Frequently Asked Questions
About Preschool & Child Care
Q. I’m concerned that my child is going to be upset and cry when I drop them off. How can I avoid that?
A. This is a common concern and one that our experienced staff knows how to handle. Anxiety can be common the first few weeks, for parent and child. We have been welcoming young ones since 1984. We stay close to your child and reassure them. We will contact you if your child doesn’t settle in as expected.
Q. My child has speech delays. How do you help with that?
A. It seems that more and more children have speech delays. One of the most common things parent’s notice is how their child’s language explodes, once they start at Sunshine House Preschool. One of the advantages of having mixed family-style learning, is that children hear language from a variety of aged children. Teachers also engage with the child by reading books and conversations throughout the day.
Q. My child is rambunctious and I’m concerned about them being ready for kindergarten. How will you prepare my child?
A. We love active, curious children…they go on to become engaged learners when they are allowed to explore at their own rate. Our open classrooms and mixed age learning allow all of the children to explore where their brain development leads them. There is plenty of time, later, to learn, sitting at a desk. Our academic teaching uses playful, active methods, that appeals to children of all temperaments.
Q. I’m concerned about my child is going to be treated. How do you assure that my child will be treated kindly and as an individual?
A. It’s natural to wonder how your child will be treated, once you go out the door. Our open classrooms allow us to see what every teacher is doing. Our teachers have been hired for their love of children and teaching. They receive continuous training to build strong, caring relationships with children and parents. Our staff longevity (average 10 years) means that new teachers receive close, experienced observation and training.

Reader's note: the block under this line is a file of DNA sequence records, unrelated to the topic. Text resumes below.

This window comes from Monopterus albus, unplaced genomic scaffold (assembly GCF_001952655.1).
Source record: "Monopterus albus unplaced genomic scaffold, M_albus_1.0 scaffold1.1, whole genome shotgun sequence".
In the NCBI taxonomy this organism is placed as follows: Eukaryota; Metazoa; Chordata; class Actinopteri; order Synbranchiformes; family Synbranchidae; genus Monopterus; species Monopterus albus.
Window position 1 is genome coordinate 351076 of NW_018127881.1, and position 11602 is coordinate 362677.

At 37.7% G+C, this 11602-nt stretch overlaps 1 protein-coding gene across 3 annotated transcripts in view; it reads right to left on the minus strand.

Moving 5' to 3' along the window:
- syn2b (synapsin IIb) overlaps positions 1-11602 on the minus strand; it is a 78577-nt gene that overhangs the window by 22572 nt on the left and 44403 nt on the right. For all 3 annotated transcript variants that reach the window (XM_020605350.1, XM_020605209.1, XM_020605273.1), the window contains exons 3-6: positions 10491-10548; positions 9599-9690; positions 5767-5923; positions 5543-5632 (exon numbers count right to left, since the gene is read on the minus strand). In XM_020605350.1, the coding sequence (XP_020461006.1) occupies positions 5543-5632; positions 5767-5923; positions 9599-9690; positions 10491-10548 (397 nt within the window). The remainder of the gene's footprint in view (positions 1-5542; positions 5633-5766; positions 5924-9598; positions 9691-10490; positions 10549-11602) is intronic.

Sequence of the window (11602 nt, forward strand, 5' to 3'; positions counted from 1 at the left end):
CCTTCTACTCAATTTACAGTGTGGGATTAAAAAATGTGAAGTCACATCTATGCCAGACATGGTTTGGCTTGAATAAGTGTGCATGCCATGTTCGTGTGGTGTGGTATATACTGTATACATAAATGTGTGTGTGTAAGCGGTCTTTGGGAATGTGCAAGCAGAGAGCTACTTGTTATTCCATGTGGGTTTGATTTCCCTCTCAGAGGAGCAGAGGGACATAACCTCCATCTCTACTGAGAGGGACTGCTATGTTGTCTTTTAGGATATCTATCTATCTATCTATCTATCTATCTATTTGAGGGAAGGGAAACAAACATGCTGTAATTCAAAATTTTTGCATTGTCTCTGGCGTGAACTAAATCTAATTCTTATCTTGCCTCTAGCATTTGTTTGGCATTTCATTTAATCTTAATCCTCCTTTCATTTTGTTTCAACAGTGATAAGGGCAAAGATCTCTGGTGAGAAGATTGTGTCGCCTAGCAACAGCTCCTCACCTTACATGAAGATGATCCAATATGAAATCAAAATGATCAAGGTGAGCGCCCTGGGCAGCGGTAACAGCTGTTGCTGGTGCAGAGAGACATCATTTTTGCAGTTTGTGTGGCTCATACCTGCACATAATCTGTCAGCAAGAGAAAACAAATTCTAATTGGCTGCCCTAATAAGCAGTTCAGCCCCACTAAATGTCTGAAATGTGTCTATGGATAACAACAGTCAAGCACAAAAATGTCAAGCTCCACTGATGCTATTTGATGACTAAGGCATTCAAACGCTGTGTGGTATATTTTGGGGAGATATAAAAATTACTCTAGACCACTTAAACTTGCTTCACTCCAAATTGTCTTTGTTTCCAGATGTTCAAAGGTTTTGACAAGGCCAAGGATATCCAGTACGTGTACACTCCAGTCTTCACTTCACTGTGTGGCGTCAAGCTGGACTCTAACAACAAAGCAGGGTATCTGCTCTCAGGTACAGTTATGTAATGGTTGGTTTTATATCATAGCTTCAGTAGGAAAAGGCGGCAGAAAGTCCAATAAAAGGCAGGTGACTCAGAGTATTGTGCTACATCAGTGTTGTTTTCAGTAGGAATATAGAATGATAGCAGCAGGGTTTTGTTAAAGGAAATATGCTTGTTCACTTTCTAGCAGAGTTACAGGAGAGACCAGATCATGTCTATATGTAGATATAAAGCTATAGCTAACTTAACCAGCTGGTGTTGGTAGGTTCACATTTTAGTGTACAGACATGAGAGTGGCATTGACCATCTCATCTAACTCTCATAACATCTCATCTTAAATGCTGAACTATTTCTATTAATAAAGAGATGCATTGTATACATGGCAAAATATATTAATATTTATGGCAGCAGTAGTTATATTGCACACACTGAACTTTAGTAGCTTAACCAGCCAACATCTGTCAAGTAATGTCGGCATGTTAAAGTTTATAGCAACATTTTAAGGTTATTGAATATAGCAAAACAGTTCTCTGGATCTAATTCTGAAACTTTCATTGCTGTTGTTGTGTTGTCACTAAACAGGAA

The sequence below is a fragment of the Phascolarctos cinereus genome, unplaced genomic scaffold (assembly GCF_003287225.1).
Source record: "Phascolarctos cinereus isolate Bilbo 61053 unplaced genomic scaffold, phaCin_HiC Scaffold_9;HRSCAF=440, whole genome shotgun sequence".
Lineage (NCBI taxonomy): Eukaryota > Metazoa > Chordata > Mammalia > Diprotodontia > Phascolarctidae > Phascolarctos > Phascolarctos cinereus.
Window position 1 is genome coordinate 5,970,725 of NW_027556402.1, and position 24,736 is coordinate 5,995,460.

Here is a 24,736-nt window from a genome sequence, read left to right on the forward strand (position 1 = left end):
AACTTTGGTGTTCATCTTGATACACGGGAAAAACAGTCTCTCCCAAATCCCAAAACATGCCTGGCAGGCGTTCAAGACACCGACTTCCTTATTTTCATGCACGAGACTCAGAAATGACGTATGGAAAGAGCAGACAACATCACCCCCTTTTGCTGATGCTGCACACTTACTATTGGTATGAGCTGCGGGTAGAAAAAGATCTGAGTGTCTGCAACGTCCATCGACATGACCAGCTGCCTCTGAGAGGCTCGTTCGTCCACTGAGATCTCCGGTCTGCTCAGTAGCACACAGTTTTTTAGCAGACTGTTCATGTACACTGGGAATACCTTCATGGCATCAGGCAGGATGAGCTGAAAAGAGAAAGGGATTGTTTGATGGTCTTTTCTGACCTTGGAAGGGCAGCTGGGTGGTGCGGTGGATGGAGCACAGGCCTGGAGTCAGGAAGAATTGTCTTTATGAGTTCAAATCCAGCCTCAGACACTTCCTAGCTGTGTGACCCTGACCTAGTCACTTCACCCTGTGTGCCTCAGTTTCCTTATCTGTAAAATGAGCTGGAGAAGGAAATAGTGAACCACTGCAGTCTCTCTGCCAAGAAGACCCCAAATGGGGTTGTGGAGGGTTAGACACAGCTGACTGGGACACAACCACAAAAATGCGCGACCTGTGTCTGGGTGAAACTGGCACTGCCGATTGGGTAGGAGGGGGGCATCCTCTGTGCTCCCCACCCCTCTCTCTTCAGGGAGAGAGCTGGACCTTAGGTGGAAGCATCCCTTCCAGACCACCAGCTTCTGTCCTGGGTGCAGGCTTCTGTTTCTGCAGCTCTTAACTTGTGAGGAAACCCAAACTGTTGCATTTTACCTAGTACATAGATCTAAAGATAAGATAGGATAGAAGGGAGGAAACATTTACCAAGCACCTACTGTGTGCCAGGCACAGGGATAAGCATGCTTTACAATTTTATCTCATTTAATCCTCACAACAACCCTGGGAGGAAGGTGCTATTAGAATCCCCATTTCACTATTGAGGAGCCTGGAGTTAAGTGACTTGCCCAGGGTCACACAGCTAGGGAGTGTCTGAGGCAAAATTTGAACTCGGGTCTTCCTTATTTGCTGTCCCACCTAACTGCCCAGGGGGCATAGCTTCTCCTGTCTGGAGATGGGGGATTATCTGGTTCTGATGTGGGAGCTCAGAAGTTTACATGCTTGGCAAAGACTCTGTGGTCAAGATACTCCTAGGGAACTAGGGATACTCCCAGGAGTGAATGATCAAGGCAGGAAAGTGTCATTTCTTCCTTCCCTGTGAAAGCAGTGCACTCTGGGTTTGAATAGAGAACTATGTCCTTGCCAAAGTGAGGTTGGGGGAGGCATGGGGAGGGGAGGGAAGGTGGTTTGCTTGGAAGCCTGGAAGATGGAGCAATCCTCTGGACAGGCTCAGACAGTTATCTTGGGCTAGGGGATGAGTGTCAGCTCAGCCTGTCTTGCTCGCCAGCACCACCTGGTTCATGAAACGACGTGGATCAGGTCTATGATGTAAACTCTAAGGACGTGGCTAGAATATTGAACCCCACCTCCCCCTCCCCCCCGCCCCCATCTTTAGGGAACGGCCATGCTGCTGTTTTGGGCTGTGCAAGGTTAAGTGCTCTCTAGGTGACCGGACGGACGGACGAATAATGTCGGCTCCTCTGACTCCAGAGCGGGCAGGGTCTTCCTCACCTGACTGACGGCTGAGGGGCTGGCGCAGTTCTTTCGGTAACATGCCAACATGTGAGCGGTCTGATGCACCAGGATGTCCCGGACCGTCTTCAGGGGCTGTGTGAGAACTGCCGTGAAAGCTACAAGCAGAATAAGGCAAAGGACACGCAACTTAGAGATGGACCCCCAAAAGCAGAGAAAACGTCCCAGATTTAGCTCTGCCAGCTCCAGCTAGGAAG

Q. My child is not yet potty trained. How will you help me train them?
A. Children learn potty training at a variety of ages. We are here to help! We include children who have not yet developed in this area. We provide support in this important step for you and your child. Once they have transitioned out of diapers, we continue to give reminders as they become part of our “potty buddies” group.
Q. My child has food allergies. What precautions do you take?
A. Allergies seem to be on the rise. But for trained professionals, managing them wisely is a part of the job we’ve got well in hand. We have a list of known allergies, with a photo of the child, in the snack/lunch area. Children with peanut allergies lunch at a separate table.
Q. My child doesn’t nap. How will that be handled?
A. All children will have a 30 minute quiet time after lunch, with books provided. If they do not fall asleep, they will transition into our active play area. Often, children who do not sleep at home, will sleep at school because we keep them very active. A child who rests well midday, rests better at night, because they are not overtired. Most children sleep from 12:30-2, when naptime ends.
Q. How do you approach discipline?
A. Discipline is the helpful guidance, encouragement, and support that adults use to influence children. It is not founded in punishment, but in teaching children to resolve problems and seek solutions themselves. Appropriate discipline helps children learn how to interact and develop self-control. We follow a developmentally appropriate and character building strategy.
Q. I want my child to learn, but I also want them to have fun. Is your program play-based or academic?
A. We have a balance of both. Teacher directed learning times provide academic learning. They give kids a thorough grounding in early math, science, reading, writing, and other subjects. During the rest of the day children choose where and what they want to learn. This system allows your child to develop in areas that are of interest to them and exposes them to other areas that they might not be naturally drawn to.